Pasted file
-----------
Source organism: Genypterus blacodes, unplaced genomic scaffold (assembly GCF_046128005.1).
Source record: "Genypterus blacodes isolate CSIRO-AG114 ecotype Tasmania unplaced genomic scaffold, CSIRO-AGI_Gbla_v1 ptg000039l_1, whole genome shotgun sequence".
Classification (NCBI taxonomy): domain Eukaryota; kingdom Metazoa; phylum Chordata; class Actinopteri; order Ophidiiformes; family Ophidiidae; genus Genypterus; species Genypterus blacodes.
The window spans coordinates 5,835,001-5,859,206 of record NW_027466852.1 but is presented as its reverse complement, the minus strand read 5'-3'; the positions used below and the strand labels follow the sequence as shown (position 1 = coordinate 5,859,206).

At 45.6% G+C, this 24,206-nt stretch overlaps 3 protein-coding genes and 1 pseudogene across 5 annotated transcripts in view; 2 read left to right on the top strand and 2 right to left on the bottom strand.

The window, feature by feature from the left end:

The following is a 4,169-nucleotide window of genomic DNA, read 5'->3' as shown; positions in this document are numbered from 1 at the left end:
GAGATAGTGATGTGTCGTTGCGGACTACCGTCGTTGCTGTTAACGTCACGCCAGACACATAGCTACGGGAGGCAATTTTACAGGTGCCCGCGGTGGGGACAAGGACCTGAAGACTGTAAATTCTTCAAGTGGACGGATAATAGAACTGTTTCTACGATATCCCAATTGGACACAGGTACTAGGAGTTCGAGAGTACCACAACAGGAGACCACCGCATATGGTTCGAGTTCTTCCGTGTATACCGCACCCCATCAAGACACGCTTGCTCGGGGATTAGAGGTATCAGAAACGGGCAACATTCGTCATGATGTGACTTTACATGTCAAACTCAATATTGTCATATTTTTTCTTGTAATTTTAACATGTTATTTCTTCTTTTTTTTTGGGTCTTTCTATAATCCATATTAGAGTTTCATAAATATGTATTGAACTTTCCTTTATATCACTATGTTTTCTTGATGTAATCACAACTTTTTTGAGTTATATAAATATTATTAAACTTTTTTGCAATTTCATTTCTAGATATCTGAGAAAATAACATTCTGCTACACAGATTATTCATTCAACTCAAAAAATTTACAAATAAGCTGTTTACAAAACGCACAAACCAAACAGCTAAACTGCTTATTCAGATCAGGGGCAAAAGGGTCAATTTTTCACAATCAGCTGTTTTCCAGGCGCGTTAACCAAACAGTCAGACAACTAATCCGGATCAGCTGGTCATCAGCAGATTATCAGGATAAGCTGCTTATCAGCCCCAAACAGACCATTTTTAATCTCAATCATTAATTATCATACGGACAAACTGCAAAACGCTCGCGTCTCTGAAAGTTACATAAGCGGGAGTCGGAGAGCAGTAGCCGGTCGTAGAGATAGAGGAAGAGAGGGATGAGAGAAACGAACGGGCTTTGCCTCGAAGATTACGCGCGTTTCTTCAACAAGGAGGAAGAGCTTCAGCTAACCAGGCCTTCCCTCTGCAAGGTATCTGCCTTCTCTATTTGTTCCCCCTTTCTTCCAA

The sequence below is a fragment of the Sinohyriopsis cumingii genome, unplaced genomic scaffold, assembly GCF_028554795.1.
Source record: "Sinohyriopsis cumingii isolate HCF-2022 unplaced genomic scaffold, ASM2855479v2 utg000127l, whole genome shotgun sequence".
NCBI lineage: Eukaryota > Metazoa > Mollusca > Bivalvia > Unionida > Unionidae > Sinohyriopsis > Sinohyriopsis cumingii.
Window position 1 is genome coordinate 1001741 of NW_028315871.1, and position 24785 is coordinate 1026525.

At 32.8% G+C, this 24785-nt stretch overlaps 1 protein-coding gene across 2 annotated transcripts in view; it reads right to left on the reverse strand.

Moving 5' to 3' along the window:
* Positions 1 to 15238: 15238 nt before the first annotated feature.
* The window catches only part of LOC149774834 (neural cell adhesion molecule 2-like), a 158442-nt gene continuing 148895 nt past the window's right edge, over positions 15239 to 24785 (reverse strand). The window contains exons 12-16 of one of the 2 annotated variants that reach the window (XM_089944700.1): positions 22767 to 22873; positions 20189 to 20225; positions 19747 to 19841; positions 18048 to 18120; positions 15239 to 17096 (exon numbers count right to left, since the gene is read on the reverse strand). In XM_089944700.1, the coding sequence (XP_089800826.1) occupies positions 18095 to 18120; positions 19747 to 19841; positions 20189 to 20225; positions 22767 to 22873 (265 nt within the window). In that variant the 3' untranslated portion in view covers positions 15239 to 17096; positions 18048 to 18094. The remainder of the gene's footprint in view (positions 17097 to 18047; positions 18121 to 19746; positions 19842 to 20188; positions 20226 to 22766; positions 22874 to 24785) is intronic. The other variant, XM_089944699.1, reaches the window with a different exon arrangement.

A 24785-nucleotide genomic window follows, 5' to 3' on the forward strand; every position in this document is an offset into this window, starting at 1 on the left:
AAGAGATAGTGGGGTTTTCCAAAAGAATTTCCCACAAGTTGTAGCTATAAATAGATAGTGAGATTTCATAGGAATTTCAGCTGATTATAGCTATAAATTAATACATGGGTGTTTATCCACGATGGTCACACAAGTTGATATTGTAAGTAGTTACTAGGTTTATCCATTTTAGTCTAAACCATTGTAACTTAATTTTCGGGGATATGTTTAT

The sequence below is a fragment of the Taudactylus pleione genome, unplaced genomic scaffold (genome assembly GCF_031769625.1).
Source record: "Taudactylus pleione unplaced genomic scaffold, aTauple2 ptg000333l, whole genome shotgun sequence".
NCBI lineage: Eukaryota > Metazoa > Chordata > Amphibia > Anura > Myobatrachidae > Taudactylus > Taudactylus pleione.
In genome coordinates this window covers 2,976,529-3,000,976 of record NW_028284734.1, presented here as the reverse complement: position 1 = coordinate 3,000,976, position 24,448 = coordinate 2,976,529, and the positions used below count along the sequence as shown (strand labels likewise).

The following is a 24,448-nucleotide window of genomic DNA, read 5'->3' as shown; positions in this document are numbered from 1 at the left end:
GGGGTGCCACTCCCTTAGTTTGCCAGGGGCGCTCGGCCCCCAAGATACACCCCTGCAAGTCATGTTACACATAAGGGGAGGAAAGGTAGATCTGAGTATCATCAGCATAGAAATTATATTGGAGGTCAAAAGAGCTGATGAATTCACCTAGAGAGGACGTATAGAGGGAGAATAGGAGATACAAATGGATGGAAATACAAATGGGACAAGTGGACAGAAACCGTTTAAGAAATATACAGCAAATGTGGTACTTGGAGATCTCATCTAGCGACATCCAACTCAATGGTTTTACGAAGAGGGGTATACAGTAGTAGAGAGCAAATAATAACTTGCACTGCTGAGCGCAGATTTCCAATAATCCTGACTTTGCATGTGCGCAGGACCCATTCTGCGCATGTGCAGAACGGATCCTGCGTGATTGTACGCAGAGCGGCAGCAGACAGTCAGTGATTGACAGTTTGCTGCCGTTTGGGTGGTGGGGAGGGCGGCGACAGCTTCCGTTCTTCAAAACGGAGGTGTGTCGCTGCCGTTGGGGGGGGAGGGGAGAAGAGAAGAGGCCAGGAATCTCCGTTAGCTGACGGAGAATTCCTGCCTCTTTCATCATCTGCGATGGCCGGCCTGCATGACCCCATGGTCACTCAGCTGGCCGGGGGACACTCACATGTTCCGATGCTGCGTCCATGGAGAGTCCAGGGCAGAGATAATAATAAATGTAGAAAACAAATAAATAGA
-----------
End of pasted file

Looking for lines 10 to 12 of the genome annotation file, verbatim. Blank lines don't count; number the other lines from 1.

Source record: "Sinohyriopsis cumingii isolate HCF-2022 unplaced genomic scaffold, ASM2855479v2 utg000127l, whole genome shotgun sequence".
NCBI lineage: Eukaryota > Metazoa > Mollusca > Bivalvia > Unionida > Unionidae > Sinohyriopsis > Sinohyriopsis cumingii.
Window position 1 is genome coordinate 1001741 of NW_028315871.1, and position 24785 is coordinate 1026525.